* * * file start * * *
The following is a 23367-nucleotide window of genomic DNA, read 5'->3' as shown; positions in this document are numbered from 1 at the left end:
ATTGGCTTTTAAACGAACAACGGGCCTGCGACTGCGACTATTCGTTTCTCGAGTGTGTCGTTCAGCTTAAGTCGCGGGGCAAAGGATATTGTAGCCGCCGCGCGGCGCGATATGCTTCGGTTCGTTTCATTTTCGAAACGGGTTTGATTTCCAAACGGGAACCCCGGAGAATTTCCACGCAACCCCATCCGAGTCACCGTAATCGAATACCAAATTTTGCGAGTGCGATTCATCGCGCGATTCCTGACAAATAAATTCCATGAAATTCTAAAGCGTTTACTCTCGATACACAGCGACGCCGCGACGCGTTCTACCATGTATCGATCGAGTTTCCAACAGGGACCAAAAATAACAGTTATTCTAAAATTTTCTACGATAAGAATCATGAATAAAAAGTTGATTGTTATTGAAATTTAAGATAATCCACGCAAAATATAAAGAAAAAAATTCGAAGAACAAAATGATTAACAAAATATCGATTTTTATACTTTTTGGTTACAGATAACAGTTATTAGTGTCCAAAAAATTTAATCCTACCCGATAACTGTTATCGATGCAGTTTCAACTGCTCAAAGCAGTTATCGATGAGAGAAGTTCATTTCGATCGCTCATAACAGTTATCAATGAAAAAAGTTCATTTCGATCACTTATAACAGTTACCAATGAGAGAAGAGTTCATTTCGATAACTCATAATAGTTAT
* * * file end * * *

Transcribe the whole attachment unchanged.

The following is a 23367-nucleotide window of genomic DNA, read 5'->3' as shown; positions in this document are numbered from 1 at the left end:
ATTGGCTTTTAAACGAACAACGGGCCTGCGACTGCGACTATTCGTTTCTCGAGTGTGTCGTTCAGCTTAAGTCGCGGGGCAAAGGATATTGTAGCCGCCGCGCGGCGCGATATGCTTCGGTTCGTTTCATTTTCGAAACGGGTTTGATTTCCAAACGGGAACCCCGGAGAATTTCCACGCAACCCCATCCGAGTCACCGTAATCGAATACCAAATTTTGCGAGTGCGATTCATCGCGCGATTCCTGACAAATAAATTCCATGAAATTCTAAAGCGTTTACTCTCGATACACAGCGACGCCGCGACGCGTTCTACCATGTATCGATCGAGTTTCCAACAGGGACCAAAAATAACAGTTATTCTAAAATTTTCTACGATAAGAATCATGAATAAAAAGTTGATTGTTATTGAAATTTAAGATAATCCACGCAAAATATAAAGAAAAAAATTCGAAGAACAAAATGATTAACAAAATATCGATTTTTATACTTTTTGGTTACAGATAACAGTTATTAGTGTCCAAAAAATTTAATCCTACCCGATAACTGTTATCGATGCAGTTTCAACTGCTCAAAGCAGTTATCGATGAGAGAAGTTCATTTCGATCGCTCATAACAGTTATCAATGAAAAAAGTTCATTTCGATCACTTATAACAGTTACCAATGAGAGAAGAGTTCATTTCGATAACTCATAATAGTTAT